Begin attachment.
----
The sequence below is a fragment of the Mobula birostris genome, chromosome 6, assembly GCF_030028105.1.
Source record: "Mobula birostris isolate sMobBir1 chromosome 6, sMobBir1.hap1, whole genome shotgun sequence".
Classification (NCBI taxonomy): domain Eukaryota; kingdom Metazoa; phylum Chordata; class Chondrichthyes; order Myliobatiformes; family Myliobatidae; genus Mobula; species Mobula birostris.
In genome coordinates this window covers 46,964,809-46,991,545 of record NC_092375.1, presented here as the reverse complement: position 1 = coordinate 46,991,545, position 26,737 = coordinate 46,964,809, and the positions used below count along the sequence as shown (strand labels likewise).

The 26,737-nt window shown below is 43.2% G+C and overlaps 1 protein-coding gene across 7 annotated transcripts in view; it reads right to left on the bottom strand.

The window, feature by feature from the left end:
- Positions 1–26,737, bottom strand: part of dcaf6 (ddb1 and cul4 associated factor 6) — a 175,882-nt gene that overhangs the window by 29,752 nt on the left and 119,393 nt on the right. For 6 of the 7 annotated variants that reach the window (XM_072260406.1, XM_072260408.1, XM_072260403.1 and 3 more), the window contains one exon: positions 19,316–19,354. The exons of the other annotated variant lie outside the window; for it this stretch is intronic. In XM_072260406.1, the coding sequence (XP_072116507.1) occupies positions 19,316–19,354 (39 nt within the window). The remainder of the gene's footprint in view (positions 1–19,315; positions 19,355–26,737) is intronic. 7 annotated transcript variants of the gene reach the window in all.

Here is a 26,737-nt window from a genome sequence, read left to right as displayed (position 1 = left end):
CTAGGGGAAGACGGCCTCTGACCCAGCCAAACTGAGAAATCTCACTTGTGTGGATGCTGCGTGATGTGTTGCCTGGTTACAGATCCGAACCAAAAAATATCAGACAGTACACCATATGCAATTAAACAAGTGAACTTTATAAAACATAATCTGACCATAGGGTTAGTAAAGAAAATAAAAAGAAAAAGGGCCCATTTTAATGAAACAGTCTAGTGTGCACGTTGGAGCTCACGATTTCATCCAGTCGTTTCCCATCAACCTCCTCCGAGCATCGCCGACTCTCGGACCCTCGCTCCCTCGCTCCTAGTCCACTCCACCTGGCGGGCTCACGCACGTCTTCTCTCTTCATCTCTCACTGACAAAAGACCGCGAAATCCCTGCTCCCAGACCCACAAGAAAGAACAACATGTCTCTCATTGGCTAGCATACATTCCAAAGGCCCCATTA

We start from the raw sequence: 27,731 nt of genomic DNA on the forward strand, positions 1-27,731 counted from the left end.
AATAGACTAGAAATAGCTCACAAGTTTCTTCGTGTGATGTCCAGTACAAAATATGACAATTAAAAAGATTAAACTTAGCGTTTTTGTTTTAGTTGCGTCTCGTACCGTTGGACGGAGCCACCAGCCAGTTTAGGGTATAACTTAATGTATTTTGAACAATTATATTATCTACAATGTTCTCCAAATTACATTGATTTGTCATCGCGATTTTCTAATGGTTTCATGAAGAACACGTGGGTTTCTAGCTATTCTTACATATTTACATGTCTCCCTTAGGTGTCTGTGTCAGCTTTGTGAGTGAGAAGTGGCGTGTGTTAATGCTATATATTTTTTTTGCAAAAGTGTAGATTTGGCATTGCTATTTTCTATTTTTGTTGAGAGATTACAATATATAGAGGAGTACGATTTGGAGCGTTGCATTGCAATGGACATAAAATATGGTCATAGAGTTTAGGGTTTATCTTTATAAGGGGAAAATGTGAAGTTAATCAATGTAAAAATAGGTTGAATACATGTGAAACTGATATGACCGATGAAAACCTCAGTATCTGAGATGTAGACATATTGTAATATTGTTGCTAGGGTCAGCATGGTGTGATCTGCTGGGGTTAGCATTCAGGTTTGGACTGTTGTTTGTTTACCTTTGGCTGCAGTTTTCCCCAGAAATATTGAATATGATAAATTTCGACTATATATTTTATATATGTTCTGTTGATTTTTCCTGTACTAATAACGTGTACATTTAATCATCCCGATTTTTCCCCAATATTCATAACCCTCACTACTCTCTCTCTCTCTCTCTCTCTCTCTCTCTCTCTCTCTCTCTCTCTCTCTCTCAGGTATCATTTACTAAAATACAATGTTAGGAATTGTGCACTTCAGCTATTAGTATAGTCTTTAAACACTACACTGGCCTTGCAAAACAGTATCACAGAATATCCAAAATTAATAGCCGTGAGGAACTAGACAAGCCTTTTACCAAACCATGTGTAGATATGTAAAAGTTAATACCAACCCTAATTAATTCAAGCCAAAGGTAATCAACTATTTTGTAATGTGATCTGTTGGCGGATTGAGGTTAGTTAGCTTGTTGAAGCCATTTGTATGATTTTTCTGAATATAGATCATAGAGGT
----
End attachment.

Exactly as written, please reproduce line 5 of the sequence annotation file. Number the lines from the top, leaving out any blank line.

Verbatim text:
The 26,737-nt window shown below is 43.2% G+C and overlaps 1 protein-coding gene across 7 annotated transcripts in view; it reads right to left on the bottom strand.